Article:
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Flashcards in Head Full Of Blood Deck (70)
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1

What are the meninges?

Connective tissue covering that encloses and protects the brain and spinal cord.

2

What are the 3 parts of the meninges?

Dura mater, arachnoid mater, and pia mater

3

Which meninge creates the dural folds and venous sinus system of the brain?

Dura mater

4

Which is the middle layer of the meninges?

Arachnoid mater

5

Where does CSF flow?

Under the arachnoid mater, in the subarachnoid space

6

What forms the arachnoid villi?

Arachnoid mater

7

What is the arachnoid villi responsible for?

Reabsorbing CSF and returning it to the blood stream.

8

Which layer is adherent to the brain and spinal cord?

Pia mater

9

Which layer is impermeable to fluid?

Pia mater

10

Where is the falx cerebri located?

In the longitudinal fissure

11

What are the names of the dural folds?

Falx cerebri, tentorium cerebelli, falx cerebelli, sellar diaphragm

12

Where is the tentorium cerebelli located?

Separates the cerebellum from the occipital lobe

13

Where is the falx cerebelli located?

Separates the cerebellar hemispheres in the posterior cranial fossa

14

Where is the sellar diaphragm?

Covers the pituitary in its fossa

15

What are denticulate ligaments?

Specialized structures of the pia mater.

16

What do the denticulate ligaments do?

Attach to the dura mater. Thought to stabilize the motion of the spinal cord.

17

Where is the filum terminali?

Extends from the lowest tip of the spinal cord. Continuous with the pia mater.

18

What is the function of the filum terminali?

Anchors the spinal cord at the level of the sacrum and coccyx.

19

What is the cauda equina?

Area for lumbar punctures, insert needle below L3

20

How is CSF propelled cranially?

By brain movements and pulsations of surface arteries.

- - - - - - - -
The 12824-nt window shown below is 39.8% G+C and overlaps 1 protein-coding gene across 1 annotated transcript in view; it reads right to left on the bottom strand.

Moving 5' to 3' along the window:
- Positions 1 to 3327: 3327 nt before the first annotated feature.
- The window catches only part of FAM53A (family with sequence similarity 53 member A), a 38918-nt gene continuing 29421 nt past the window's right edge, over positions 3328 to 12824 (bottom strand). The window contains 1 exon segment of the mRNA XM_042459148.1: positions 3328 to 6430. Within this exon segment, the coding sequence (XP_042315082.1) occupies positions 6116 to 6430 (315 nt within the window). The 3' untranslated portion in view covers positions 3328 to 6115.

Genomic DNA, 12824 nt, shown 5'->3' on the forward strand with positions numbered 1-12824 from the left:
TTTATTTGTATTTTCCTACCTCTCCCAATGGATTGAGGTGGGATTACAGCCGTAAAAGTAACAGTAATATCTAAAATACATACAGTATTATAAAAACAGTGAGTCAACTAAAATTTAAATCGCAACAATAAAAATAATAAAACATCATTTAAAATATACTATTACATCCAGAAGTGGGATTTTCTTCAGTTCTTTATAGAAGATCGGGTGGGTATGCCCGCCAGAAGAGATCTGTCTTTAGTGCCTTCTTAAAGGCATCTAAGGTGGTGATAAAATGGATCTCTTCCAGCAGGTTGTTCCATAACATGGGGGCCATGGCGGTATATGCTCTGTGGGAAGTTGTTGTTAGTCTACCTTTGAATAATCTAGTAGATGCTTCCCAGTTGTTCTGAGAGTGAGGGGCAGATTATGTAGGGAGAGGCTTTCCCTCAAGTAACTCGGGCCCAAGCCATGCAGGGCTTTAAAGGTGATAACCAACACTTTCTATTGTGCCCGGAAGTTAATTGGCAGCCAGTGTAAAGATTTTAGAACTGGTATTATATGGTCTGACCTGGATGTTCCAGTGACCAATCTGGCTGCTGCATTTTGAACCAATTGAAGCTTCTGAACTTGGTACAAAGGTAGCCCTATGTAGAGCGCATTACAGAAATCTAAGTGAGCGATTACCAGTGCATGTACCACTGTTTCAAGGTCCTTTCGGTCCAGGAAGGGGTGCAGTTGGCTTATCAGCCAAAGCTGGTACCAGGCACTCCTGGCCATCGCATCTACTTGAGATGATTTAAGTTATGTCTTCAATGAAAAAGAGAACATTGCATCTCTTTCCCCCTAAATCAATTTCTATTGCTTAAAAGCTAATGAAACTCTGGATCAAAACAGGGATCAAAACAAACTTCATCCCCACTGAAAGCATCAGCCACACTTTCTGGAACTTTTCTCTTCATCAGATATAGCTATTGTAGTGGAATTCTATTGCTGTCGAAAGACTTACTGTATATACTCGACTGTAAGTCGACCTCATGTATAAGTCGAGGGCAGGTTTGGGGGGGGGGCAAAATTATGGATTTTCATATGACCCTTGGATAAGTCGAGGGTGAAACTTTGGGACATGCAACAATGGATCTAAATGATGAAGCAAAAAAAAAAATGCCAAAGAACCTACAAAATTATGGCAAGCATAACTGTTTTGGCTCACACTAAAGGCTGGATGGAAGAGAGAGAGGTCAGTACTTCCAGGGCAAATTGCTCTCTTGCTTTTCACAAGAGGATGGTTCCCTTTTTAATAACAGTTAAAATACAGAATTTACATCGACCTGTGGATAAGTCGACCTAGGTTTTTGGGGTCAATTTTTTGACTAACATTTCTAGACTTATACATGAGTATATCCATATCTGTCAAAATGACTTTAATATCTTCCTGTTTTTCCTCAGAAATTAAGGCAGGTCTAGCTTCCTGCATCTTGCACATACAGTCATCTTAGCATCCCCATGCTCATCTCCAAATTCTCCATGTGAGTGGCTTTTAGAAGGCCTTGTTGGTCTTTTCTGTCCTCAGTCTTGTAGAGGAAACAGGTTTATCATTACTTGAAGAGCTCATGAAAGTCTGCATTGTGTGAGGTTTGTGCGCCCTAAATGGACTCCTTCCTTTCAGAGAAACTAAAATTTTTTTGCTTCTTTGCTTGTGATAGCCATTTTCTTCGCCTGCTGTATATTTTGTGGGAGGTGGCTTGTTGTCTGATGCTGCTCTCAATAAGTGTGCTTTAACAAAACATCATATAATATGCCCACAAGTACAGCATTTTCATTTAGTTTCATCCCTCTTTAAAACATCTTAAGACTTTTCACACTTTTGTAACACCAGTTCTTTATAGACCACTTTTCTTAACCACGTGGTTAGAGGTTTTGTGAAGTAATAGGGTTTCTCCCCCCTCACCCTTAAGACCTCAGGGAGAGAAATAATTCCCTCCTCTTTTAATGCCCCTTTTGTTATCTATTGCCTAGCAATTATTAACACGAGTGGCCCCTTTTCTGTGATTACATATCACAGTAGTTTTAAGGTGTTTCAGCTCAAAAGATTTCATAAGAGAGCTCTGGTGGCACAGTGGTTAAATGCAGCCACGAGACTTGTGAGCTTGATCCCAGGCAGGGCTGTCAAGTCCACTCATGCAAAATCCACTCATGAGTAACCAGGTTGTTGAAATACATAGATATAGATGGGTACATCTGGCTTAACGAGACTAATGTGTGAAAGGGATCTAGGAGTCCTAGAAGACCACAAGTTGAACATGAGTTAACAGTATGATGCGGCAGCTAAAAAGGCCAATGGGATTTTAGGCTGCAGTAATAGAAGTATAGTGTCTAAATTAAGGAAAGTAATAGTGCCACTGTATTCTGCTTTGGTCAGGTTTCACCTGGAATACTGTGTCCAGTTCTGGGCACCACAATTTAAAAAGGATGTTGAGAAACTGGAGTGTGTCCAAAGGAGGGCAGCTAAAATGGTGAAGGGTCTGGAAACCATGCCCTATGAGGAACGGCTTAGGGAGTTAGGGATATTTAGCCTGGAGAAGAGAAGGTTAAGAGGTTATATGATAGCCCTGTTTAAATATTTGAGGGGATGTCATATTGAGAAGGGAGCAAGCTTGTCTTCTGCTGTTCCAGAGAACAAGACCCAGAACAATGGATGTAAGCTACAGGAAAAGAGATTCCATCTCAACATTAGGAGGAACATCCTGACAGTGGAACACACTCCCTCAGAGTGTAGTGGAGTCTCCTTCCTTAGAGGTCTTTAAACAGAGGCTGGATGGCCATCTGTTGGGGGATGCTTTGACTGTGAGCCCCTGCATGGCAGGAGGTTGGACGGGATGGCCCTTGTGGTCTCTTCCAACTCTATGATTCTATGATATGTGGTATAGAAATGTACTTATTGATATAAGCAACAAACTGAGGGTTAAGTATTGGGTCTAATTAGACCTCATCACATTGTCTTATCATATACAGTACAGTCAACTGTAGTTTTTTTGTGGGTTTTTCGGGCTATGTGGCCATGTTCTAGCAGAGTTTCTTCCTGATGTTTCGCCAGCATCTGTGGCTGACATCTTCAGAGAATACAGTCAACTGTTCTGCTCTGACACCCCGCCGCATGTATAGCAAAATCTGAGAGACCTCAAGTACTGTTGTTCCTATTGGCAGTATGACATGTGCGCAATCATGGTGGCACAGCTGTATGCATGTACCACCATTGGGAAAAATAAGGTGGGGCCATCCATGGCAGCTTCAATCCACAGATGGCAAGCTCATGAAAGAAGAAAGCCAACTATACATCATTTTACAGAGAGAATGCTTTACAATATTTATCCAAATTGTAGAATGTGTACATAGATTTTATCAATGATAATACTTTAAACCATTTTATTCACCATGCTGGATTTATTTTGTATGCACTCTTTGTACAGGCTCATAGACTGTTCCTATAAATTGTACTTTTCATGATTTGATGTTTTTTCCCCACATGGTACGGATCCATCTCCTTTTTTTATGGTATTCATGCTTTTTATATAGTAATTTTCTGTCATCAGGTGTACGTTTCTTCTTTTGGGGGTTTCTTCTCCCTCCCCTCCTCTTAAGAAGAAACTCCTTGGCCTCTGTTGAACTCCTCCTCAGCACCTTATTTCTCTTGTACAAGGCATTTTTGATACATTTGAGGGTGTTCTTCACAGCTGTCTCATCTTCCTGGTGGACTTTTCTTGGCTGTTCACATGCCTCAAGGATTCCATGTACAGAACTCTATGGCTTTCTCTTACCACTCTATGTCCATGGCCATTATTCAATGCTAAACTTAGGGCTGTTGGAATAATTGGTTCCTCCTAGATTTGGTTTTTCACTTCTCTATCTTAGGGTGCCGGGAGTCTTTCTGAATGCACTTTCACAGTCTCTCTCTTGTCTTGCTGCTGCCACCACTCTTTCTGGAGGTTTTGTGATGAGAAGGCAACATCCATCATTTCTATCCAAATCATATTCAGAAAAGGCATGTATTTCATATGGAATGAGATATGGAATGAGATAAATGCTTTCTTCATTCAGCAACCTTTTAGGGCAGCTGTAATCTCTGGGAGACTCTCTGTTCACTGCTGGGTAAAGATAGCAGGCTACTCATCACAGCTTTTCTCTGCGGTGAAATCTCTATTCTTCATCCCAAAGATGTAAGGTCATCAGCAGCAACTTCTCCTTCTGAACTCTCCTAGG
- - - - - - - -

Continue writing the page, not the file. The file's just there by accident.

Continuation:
21

What structure keeps the brain in place?

Arachnoid trabeculae

22

What are ventricles?

Intracerebral spaces that CSF move through.

23

What are the ventricles lined with?

Ependymal cells

24

What are ependymal cells?

Epithelial-like neuron list cells that can create and transport CSF and create the blood-CSF barrier.

25

Which cells are responsible for creating CSF?

Ependymal cells in the lining of the ventricles.

26

Where are the lateral ventricles?

Spaces curve from the medial part of the hemispheres around into the temporal lobes.

27

How does CSF flow from the lateral ventricle into third ventricle?

Via interventricular foramen (of Monro)

28

Where is the third ventricle?

Lies between halves of thalamus and hypothalamus

29

How does CSF flow from the third to the fourth ventricle?

Via the cerebral aqueduct

30

What structure does the cerebral aqueduct pass through?

The midbrain

31

Where is the fourth ventricle?

Between the medulla and cerebellum.

32

Where does CSF flow after the fourth ventricle?

Down into the spinal canal or into the subarachnoid space.

33

What does CSF pass through to get to the subarachnoid space?

Foramina of Luschka and Magendie

34

Where is CSF reabsorbed?

Superior sagittal sinus

35

How is CSF reabsorbed in the superior sagittal sinus?

By the arachnoid granulations.

36

What is the choroid plexus?

Modifies ependymal cells that surround capillaries

37

How does the choroid plexus generate CSF?

By filtering blood from capillaries that run through it.

38

What is the blood-CSF barrier?

Tight junctions between choroidal epithelial cells that prevent passage of large molecules.

39

What is the brain-CSF barrier?